Fleeing or staying behind?
Turkey’s post-coup crackdown continues to make international headlines in its fourth month, with November bringing an attack on independent media outlets and the arrests of multiple politicians from the pro-Kurdish opposition People’s Democatic Party (HDP), including the party’s co-leaders Selahattin Demirtas and Figen Yuksekdag.
The party, which also advocates for women’s and LGBTQ+ rights alongside those of other minority groups as well as the Kurds, first entered parliament last year. There are a total of 59 HDP parliamentarians.
On November 4, Demirtas and Yuksekdag were arrested alongside eight other HDP parliamentarians in connection with an anti-terror investigation. Reports initially claimed arrest warrants had been issued for all 59 HDP MPs, though this has since been proven false. A total of 14 arrests warrants have been issued.
Iraqi Kurdistan has asked Russia for military and humanitarian aid. The request was made by Falah Mustafa Bakir, the head of the foreign department of Kurdistan’s Regional Government (KRG), after his visit to Moscow on November 1 to hold talks with Russian Deputy Foreign Minister and Special Presidential Representative for the Middle East and North Africa Mikhail Bogdanov.
The KRG delegation made a trip to Russia to boost the bilateral ties, especially with regard to energy cooperation. Gazprom Neft, a subsidiary of Russia’s state-owned energy company, has been drilling in the Kurdistan Region for almost two years. According to Mr. Bakir, the KRG considered Russia as an ally, so it was only natural to asks it for all kinds of assistance, including military aid.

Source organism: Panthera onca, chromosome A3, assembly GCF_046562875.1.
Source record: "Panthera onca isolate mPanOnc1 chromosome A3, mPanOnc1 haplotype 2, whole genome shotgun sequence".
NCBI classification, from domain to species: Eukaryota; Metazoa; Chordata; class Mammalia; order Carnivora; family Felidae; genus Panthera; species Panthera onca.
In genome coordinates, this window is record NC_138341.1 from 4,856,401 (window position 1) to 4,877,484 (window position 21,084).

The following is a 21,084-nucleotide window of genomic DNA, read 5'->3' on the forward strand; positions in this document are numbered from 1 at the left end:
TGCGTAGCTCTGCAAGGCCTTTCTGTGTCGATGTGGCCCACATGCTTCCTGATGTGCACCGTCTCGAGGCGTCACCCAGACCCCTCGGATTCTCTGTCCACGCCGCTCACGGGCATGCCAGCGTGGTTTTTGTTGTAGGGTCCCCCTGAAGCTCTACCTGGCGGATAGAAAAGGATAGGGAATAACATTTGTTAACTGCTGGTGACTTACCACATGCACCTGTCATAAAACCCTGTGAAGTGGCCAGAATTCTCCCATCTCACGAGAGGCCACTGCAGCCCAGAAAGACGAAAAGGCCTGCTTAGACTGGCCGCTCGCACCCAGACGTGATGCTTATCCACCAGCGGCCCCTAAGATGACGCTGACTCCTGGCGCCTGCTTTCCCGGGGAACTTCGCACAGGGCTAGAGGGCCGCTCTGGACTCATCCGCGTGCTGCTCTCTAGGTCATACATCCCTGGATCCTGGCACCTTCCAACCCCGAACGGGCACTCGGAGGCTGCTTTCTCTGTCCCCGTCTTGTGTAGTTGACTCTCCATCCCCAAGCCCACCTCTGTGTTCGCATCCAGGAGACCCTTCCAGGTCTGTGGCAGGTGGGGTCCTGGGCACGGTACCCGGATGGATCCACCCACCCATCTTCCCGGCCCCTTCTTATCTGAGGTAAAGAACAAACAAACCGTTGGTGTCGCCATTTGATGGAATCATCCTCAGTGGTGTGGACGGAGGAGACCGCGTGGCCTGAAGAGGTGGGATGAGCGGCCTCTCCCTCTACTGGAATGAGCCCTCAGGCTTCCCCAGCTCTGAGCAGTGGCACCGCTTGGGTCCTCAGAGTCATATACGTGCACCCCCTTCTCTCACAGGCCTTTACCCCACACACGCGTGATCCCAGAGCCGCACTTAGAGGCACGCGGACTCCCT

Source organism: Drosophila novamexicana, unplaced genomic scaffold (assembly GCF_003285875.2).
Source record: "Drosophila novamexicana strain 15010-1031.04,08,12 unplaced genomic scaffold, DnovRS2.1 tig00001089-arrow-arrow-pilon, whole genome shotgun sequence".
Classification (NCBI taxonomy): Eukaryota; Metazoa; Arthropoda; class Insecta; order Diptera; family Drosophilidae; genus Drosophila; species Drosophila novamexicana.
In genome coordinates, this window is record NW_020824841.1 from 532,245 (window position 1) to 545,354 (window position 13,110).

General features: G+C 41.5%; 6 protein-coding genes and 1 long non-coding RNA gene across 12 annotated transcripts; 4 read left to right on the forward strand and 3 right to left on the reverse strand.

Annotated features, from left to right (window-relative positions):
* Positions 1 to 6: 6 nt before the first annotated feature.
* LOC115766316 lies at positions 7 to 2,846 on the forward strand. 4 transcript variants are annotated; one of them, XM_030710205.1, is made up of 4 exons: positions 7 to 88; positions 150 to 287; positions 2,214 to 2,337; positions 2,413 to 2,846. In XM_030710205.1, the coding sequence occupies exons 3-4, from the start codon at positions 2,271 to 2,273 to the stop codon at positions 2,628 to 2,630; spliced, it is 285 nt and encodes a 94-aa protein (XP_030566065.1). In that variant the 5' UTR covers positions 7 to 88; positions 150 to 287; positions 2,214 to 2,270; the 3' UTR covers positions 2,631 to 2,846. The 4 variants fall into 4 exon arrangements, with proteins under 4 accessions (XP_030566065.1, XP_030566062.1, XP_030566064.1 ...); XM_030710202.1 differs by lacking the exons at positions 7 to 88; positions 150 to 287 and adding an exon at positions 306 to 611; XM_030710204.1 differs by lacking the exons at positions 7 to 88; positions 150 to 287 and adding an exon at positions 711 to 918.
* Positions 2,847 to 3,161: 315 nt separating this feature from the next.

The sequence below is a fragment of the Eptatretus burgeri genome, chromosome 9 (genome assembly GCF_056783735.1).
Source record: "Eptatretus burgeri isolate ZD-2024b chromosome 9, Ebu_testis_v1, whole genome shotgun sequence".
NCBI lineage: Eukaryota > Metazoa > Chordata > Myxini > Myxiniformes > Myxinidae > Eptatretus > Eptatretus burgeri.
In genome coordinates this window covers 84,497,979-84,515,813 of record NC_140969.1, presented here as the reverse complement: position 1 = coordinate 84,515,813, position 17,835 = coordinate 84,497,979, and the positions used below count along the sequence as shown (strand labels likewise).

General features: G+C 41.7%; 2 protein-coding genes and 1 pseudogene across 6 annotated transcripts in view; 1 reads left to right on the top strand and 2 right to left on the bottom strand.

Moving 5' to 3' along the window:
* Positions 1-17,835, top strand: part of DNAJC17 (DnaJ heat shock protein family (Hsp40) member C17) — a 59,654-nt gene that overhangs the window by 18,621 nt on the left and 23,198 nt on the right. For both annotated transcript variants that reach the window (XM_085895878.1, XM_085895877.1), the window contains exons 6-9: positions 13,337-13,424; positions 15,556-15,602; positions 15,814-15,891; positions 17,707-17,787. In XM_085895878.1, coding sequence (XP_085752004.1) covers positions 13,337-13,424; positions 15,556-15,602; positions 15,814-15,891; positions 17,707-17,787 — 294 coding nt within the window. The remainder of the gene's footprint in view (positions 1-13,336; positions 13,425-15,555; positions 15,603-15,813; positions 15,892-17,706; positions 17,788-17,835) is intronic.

Massoud Barzani, the President of Iraq’s Kurdistan region, has called for Russia and the US-led coalition to joint efforts in the fight against Islamic State (IS). According to him, «The Kurdistan region… welcomes Russia if it supports the peshmerga in the fight against Daesh (IS)».
Two leaders of Turkey’s pro-Kurdish opposition party have reportedly been detained, along with six party deputies.
“At night in Ankara police detained the party’s chairwoman Figen Yuksekdag, the door was broken during the storming of the house,” said a representative of the pro-Kurdish Peoples’ Democratic Party (HDP).
“Half an hour later, [chairman] Selahattin Demirtas was detained.”
At least six other HDP deputies were also apprehended as part of a “counter-terrorism” investigation, the representative added. Some reports suggest as many as 15 HDP members have been detained
Viyan Antar, 19, was killed fighting Islamic State forces in Northern Syria last month. Undoubtedly, Viyan, like many Kurdish fighters, was gorgeous. Western media outlets sought to capitalize on the death of the “Kurdish Angelina Jolie”. Her photo was plastered all over the media. Her death was used to further the march for war in Syria. Had this been a US soldier, the incident would have been forgotten before her body was cold. In this case, the media’s treatment of the young Kurdish fighter unleashed a firestorm of criticism and sparked multiple debates.